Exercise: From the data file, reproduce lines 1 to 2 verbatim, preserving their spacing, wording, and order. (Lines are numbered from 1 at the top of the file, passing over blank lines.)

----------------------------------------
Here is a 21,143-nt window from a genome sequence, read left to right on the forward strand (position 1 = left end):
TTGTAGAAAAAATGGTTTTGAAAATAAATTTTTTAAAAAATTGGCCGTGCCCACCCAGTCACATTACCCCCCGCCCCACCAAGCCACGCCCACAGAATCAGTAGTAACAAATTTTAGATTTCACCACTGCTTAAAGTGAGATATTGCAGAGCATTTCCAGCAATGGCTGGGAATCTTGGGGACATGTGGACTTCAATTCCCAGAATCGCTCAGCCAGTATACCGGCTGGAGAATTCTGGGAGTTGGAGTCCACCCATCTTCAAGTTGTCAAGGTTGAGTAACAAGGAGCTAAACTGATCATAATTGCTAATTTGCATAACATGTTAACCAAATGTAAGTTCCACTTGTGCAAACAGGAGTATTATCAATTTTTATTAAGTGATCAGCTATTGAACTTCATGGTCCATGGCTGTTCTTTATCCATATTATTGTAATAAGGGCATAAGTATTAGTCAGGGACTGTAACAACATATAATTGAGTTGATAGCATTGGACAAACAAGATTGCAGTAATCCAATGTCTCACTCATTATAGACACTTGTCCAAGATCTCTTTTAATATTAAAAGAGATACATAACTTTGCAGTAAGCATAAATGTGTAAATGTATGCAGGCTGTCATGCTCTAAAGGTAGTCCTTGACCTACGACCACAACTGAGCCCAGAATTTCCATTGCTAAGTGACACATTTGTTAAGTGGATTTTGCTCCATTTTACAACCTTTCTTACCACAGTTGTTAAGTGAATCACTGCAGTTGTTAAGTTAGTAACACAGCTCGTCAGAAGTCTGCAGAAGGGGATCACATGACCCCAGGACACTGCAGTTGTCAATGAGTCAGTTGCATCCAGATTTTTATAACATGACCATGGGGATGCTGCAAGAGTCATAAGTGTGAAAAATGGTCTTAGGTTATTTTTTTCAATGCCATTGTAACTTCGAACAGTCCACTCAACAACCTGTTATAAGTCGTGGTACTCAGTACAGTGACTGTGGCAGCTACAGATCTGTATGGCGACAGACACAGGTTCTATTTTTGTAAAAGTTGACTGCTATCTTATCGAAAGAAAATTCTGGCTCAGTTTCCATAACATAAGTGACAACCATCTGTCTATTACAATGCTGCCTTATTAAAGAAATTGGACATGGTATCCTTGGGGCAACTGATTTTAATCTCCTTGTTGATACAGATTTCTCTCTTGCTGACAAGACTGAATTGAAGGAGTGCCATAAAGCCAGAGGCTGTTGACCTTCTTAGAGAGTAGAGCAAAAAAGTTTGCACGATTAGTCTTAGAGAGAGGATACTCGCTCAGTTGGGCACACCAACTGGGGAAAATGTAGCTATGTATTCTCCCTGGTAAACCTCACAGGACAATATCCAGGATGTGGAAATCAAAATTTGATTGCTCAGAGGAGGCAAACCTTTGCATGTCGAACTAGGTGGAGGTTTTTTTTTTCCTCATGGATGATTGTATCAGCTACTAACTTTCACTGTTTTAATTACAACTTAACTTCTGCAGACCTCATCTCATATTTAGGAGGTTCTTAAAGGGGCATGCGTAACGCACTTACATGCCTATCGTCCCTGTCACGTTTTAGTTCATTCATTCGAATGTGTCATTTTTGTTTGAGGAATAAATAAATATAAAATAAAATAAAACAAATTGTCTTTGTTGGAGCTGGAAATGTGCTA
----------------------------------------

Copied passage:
Here is a 21,143-nt window from a genome sequence, read left to right on the forward strand (position 1 = left end):
TTGTAGAAAAAATGGTTTTGAAAATAAATTTTTTAAAAAATTGGCCGTGCCCACCCAGTCACATTACCCCCCGCCCCACCAAGCCACGCCCACAGAATCAGTAGTAACAAATTTTAGATTTCACCACTGCTTAAAGTGAGATATTGCAGAGCATTTCCAGCAATGGCTGGGAATCTTGGGGACATGTGGACTTCAATTCCCAGAATCGCTCAGCCAGTATACCGGCTGGAGAATTCTGGGAGTTGGAGTCCACCCATCTTCAAGTTGTCAAGGTTGAGTAACAAGGAGCTAAACTGATCATAATTGCTAATTTGCATAACATGTTAACCAAATGTAAGTTCCACTTGTGCAAACAGGAGTATTATCAATTTTTATTAAGTGATCAGCTATTGAACTTCATGGTCCATGGCTGTTCTTTATCCATATTATTGTAATAAGGGCATAAGTATTAGTCAGGGACTGTAACAACATATAATTGAGTTGATAGCATTGGACAAACAAGATTGCAGTAATCCAATGTCTCACTCATTATAGACACTTGTCCAAGATCTCTTTTAATATTAAAAGAGATACATAACTTTGCAGTAAGCATAAATGTGTAAATGTATGCAGGCTGTCATGCTCTAAAGGTAGTCCTTGACCTACGACCACAACTGAGCCCAGAATTTCCATTGCTAAGTGACACATTTGTTAAGTGGATTTTGCTCCATTTTACAACCTTTCTTACCACAGTTGTTAAGTGAATCACTGCAGTTGTTAAGTTAGTAACACAGCTCGTCAGAAGTCTGCAGAAGGGGATCACATGACCCCAGGACACTGCAGTTGTCAATGAGTCAGTTGCATCCAGATTTTTATAACATGACCATGGGGATGCTGCAAGAGTCATAAGTGTGAAAAATGGTCTTAGGTTATTTTTTTCAATGCCATTGTAACTTCGAACAGTCCACTCAACAACCTGTTATAAGTCGTGGTACTCAGTACAGTGACTGTGGCAGCTACAGATCTGTATGGCGACAGACACAGGTTCTATTTTTGTAAAAGTTGACTGCTATCTTATCGAAAGAAAATTCTGGCTCAGTTTCCATAACATAAGTGACAACCATCTGTCTATTACAATGCTGCCTTATTAAAGAAATTGGACATGGTATCCTTGGGGCAACTGATTTTAATCTCCTTGTTGATACAGATTTCTCTCTTGCTGACAAGACTGAATTGAAGGAGTGCCATAAAGCCAGAGGCTGTTGACCTTCTTAGAGAGTAGAGCAAAAAAGTTTGCACGATTAGTCTTAGAGAGAGGATACTCGCTCAGTTGGGCACACCAACTGGGGAAAATGTAGCTATGTATTCTCCCTGGTAAACCTCACAGGACAATATCCAGGATGTGGAAATCAAAATTTGATTGCTCAGAGGAGGCAAACCTTTGCATGTCGAACTAGGTGGAGGTTTTTTTTTTCCTCATGGATGATTGTATCAGCTACTAACTTTCACTGTTTTAATTACAACTTAACTTCTGCAGACCTCATCTCATATTTAGGAGGTTCTTAAAGGGGCATGCGTAACGCACTTACATGCCTATCGTCCCTGTCACGTTTTAGTTCATTCATTCGAATGTGTCATTTTTGTTTGAGGAATAAATAAATATAAAATAAAATAAAACAAATTGTCTTTGTTGGAGCTGGAAATGTGCTA